The Scottish Parliament is asking for people's views on whether conversion therapy should be banned or not.
Conversion therapy covers a wide range of practices to change or suppress someone's sexuality or gender identity and does not have a clear definition - from acts most Christians consider abhorrent, such as abuse or forced fasting, to acts which divide the Christian community, such as praying with a gay person who wants pastoral support not to act on their sexuality.
The Scottish Parliament - which has devolved powers - is now asking for people's opinions on a petition signed by 5,599 people that seeks to ban all forms of it, with the petition saying "this incredibly harmful practice especially targets LGBT+ people when they are at their most vulnerable."
Some Christian groups, such as the Evangelical Alliance, say the law would need to be clearly defined so that it would not ban prayer, nor a church's ability to hold a traditional view of sexuality and support their congregation in line with their beliefs.
The consultation on the Scottish Parliament website asks: 'What are your views on the action called for in the petition?', 'What action would you like to see the Scottish Government take, within the powers available to it?' and 'Do you have suggestions on how the Committee can take forward its consideration of the petition? For example: who should it talk to? who should it hear from?'
In the previous session of the Parliament, the Public Petitions Committee received written evidence from the Scottish Government and then collectively: Stonewall Scotland, Equality Network, Scottish Trans Alliance, and LGBT Youth Scotland.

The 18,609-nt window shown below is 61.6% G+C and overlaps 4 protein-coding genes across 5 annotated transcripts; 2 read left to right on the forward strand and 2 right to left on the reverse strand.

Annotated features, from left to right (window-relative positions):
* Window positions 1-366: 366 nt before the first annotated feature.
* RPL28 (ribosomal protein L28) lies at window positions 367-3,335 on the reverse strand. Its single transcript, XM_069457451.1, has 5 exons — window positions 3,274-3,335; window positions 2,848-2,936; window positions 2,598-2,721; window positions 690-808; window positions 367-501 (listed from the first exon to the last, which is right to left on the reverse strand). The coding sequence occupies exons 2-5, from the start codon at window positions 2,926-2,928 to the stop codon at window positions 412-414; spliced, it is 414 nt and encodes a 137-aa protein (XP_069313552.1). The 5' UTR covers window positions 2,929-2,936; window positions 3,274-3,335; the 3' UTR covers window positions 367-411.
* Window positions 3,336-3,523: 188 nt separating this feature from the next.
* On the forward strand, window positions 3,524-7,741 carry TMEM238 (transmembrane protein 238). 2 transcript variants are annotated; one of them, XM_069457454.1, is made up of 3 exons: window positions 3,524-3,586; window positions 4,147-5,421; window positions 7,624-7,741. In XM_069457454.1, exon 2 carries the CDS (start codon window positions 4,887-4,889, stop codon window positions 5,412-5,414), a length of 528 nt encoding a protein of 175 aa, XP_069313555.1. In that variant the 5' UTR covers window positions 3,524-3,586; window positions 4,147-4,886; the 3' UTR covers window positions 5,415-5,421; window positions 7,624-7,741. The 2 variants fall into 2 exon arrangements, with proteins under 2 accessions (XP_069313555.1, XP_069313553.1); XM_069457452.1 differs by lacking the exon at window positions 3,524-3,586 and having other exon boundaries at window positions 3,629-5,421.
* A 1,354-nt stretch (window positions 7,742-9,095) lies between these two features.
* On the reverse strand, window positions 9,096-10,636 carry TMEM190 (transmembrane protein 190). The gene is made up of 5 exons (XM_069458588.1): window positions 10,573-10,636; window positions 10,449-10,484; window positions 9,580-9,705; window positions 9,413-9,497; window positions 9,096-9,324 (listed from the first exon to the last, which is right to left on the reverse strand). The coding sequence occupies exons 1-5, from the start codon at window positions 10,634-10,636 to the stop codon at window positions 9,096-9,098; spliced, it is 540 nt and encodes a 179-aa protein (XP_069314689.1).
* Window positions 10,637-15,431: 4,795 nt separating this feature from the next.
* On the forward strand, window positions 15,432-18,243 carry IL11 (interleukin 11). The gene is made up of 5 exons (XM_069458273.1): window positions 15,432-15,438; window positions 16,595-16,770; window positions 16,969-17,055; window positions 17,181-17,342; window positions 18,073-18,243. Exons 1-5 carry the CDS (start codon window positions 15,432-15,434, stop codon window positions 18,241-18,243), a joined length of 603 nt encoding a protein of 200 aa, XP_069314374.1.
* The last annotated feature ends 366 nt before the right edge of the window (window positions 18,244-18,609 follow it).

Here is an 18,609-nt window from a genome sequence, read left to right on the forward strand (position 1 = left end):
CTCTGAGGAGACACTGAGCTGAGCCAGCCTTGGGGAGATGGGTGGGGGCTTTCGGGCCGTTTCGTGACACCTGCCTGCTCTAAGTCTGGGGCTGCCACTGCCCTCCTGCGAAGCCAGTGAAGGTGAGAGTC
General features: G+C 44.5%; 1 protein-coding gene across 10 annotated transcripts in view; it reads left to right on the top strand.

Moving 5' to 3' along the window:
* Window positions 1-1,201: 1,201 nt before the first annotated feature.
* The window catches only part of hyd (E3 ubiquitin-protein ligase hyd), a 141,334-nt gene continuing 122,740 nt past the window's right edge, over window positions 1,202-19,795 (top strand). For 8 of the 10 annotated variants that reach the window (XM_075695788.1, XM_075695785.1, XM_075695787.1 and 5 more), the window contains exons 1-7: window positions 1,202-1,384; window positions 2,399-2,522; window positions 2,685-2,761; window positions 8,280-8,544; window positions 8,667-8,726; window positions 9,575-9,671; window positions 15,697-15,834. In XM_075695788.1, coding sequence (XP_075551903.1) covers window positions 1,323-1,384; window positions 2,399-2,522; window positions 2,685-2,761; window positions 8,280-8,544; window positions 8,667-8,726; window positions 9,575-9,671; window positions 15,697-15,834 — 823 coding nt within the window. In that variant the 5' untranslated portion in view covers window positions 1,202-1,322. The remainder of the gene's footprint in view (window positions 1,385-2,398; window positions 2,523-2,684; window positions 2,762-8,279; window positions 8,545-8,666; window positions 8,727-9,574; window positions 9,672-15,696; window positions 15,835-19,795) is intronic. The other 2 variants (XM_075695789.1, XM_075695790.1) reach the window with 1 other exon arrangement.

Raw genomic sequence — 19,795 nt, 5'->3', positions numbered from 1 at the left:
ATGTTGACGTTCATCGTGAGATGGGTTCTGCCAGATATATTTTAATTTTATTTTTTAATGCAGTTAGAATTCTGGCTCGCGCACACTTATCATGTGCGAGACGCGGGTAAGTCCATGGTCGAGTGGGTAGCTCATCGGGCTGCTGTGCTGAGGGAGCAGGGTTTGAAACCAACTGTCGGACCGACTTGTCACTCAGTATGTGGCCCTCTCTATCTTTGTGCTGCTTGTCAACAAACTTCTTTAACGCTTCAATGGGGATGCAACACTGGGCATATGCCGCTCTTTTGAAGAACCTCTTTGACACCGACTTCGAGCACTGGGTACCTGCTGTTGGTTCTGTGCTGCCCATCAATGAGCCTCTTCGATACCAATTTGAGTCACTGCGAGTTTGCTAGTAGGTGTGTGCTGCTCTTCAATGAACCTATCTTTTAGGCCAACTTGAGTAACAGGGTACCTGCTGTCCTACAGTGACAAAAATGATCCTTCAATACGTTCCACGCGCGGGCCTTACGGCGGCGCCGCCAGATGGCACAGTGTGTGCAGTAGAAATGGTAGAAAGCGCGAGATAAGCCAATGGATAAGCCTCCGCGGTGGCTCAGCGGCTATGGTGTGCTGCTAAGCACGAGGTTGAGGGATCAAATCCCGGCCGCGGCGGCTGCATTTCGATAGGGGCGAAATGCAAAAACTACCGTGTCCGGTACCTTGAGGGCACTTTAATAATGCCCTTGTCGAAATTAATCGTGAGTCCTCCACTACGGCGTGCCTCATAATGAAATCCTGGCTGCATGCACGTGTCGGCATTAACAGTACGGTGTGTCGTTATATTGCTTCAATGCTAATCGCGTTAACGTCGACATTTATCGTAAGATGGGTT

The petition calls for the Scottish Government to use its devolved powers to ban attempts to change someone's sexuality as the UK Government promised also but has not yet.
The petition talks about the harm it does to mental health, the requirement for counselling afterwards and suicide attempts, ending: "Given this information, it is clear that conversion therapy is a risk to public health, especially the mental health of vulnerable young adults and children. There is broad support for its criminalisation by those who have been subjected to it, and, as healthcare and criminal justice matter, we believe it to be within the scope of the Scottish Government’s powers to ensure this practice is brought to an end."
The UK Government is also launching a separate consultation on conversion therapy in September, as LGBT+ campaigners argue for it to implemented as soon as possible.
However, some same-sex attracted Christians who do not think it is right to act on their sexuality argue that they would still want to be able to access pastoral support, prayer and teaching from the Bible from their church leaders.
The Prime Minister Boris Johnson reassured some Christian groups in April by saying: "I do not want to see clergy and church members criminalised for normal non-coercive activity."